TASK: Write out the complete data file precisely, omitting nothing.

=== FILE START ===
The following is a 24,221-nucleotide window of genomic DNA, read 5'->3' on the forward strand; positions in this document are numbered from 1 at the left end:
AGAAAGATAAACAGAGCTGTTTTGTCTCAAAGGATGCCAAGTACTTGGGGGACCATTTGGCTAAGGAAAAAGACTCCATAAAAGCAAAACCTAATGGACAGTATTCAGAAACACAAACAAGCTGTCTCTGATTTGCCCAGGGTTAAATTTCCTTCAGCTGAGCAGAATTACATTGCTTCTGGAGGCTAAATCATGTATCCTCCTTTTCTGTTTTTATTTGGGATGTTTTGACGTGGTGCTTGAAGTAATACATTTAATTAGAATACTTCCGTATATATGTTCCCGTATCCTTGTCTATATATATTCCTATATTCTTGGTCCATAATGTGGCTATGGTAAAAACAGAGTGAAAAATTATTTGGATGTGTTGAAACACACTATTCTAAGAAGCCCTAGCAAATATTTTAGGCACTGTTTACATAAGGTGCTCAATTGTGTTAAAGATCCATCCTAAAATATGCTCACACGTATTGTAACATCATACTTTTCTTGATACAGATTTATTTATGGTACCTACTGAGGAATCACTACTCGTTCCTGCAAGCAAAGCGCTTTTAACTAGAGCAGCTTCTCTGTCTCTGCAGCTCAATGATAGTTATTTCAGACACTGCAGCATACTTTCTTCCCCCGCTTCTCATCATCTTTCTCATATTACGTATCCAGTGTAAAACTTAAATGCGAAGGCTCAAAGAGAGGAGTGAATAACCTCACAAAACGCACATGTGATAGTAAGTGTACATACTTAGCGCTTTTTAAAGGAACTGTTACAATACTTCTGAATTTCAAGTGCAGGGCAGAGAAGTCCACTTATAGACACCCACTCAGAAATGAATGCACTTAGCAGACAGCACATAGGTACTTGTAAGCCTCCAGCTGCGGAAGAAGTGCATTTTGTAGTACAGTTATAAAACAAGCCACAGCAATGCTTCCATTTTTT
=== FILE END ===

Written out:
The following is a 24,221-nucleotide window of genomic DNA, read 5'->3' on the forward strand; positions in this document are numbered from 1 at the left end:
AGAAAGATAAACAGAGCTGTTTTGTCTCAAAGGATGCCAAGTACTTGGGGGACCATTTGGCTAAGGAAAAAGACTCCATAAAAGCAAAACCTAATGGACAGTATTCAGAAACACAAACAAGCTGTCTCTGATTTGCCCAGGGTTAAATTTCCTTCAGCTGAGCAGAATTACATTGCTTCTGGAGGCTAAATCATGTATCCTCCTTTTCTGTTTTTATTTGGGATGTTTTGACGTGGTGCTTGAAGTAATACATTTAATTAGAATACTTCCGTATATATGTTCCCGTATCCTTGTCTATATATATTCCTATATTCTTGGTCCATAATGTGGCTATGGTAAAAACAGAGTGAAAAATTATTTGGATGTGTTGAAACACACTATTCTAAGAAGCCCTAGCAAATATTTTAGGCACTGTTTACATAAGGTGCTCAATTGTGTTAAAGATCCATCCTAAAATATGCTCACACGTATTGTAACATCATACTTTTCTTGATACAGATTTATTTATGGTACCTACTGAGGAATCACTACTCGTTCCTGCAAGCAAAGCGCTTTTAACTAGAGCAGCTTCTCTGTCTCTGCAGCTCAATGATAGTTATTTCAGACACTGCAGCATACTTTCTTCCCCCGCTTCTCATCATCTTTCTCATATTACGTATCCAGTGTAAAACTTAAATGCGAAGGCTCAAAGAGAGGAGTGAATAACCTCACAAAACGCACATGTGATAGTAAGTGTACATACTTAGCGCTTTTTAAAGGAACTGTTACAATACTTCTGAATTTCAAGTGCAGGGCAGAGAAGTCCACTTATAGACACCCACTCAGAAATGAATGCACTTAGCAGACAGCACATAGGTACTTGTAAGCCTCCAGCTGCGGAAGAAGTGCATTTTGTAGTACAGTTATAAAACAAGCCACAGCAATGCTTCCATTTTTT